In our current idiom, faith has become something rather foolhardy, something risky and uncertain. We might say, "that requires a lot of faith"-meaning a sensible person would do something else. This month's readings challenge us to reexamine our understanding of faith and what it means in our lives. The scripture for weeks three and four contain the element of risk we often associate with faith. Abraham is called to leave the security of his homeland for an unknown future, and the Israelites and Paul experience the sufferings that can beset us when we answer God's call in our lives.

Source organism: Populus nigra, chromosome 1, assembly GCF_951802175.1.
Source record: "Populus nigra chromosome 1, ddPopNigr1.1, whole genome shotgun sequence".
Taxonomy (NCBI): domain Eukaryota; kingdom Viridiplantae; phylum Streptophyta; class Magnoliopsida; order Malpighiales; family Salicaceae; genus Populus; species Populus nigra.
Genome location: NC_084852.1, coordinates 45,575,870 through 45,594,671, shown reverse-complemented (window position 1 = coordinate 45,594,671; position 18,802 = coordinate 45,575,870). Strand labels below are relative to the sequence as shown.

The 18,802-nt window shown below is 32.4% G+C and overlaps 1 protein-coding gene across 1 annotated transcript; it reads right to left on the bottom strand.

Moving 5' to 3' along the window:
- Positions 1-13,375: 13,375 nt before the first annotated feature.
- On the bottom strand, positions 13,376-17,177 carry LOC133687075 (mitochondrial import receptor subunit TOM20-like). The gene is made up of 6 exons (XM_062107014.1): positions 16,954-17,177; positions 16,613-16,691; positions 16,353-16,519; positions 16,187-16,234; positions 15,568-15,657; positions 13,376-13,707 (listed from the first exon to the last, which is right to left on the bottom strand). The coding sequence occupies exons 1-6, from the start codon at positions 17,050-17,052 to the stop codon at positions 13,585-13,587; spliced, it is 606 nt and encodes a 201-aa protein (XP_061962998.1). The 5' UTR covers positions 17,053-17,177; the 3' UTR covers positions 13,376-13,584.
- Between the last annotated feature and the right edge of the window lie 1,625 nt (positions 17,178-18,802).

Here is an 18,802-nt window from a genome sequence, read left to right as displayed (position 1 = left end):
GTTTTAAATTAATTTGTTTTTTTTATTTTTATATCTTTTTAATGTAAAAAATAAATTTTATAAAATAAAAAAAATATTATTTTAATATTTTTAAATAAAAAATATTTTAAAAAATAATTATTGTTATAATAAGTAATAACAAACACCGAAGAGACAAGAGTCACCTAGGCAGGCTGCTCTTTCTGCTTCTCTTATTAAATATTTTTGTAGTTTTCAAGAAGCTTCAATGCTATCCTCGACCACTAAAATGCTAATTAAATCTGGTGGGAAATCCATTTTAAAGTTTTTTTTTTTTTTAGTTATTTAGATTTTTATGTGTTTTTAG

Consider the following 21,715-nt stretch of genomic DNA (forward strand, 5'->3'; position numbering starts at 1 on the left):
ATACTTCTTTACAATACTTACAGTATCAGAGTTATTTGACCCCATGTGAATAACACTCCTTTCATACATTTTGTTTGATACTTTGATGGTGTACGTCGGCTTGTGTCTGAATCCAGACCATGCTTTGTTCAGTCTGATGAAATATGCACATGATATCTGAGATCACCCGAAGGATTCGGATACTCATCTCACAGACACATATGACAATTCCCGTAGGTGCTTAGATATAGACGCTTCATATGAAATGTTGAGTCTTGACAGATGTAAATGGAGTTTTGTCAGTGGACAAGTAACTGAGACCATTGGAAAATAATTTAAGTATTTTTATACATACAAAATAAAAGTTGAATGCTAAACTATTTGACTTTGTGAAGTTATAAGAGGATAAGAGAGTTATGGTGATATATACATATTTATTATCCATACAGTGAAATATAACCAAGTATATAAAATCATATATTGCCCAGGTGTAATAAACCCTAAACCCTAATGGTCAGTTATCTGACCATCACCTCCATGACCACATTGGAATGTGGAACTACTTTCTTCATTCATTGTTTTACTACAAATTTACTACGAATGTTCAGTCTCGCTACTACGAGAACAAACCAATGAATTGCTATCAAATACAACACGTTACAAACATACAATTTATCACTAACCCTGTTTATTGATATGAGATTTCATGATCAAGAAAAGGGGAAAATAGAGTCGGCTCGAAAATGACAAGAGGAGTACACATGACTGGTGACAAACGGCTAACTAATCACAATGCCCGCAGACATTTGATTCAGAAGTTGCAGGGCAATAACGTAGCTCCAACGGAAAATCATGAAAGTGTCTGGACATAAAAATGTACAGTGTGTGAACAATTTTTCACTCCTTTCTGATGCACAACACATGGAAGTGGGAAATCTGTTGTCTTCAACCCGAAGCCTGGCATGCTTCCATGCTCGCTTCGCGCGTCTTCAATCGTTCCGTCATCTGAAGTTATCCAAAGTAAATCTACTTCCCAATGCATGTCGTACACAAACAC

But readings for the first two weeks counterbalance this. Peter's letter talks of the importance of focusing on the fact that Jesus' power and glory will be revealed in our world. The temptation narrative in Matthew reminds us that true faith in God can give us insight into the truth-far beyond the superficial untruths that temptations offer us. Following God can feel risky, but underneath everything there is a certainty. Faith involves allowing the details of our lives (such as where we live and what we do) to be uncertain while knowing that the fundamentals are unshakeable. The difference between a life of faith and a life of unbelief is that a life of unbelief contains only the details with nothing to underpin them; a life of faith has solid foundations, which make the details much less important. Paula Gooder is a lecturer at the Queen's Foundation, Birmingham, England, and a freelance biblical lecturer and writer.
Focusing on the Light
Exodus 24:12-18; Psalm 99; 2 Peter 1:16-21; Matthew 17:1-9>